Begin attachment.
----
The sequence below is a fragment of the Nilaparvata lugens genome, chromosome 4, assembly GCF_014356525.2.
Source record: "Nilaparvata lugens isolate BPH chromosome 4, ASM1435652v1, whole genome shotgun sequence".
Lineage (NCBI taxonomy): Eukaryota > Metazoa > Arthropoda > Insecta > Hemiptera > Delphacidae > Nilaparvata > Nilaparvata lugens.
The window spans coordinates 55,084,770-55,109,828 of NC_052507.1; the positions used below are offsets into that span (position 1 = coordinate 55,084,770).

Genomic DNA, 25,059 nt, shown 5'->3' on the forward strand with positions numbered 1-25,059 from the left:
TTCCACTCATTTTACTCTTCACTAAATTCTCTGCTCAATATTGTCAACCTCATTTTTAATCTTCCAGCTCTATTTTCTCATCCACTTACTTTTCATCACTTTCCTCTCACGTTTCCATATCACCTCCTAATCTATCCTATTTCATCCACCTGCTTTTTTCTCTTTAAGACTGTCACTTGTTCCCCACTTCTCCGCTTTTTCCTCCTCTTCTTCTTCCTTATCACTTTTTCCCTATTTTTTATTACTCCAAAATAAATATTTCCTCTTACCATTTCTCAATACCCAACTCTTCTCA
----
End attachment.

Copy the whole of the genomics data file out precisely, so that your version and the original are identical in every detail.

The sequence below is a fragment of the Nilaparvata lugens genome, chromosome 4, assembly GCF_014356525.2.
Source record: "Nilaparvata lugens isolate BPH chromosome 4, ASM1435652v1, whole genome shotgun sequence".
Lineage (NCBI taxonomy): Eukaryota > Metazoa > Arthropoda > Insecta > Hemiptera > Delphacidae > Nilaparvata > Nilaparvata lugens.
The window spans coordinates 55,084,770-55,109,828 of NC_052507.1; the positions used below are offsets into that span (position 1 = coordinate 55,084,770).

Genomic DNA, 25,059 nt, shown 5'->3' on the forward strand with positions numbered 1-25,059 from the left:
TTCCACTCATTTTACTCTTCACTAAATTCTCTGCTCAATATTGTCAACCTCATTTTTAATCTTCCAGCTCTATTTTCTCATCCACTTACTTTTCATCACTTTCCTCTCACGTTTCCATATCACCTCCTAATCTATCCTATTTCATCCACCTGCTTTTTTCTCTTTAAGACTGTCACTTGTTCCCCACTTCTCCGCTTTTTCCTCCTCTTCTTCTTCCTTATCACTTTTTCCCTATTTTTTATTACTCCAAAATAAATATTTCCTCTTACCATTTCTCAATACCCAACTCTTCTCA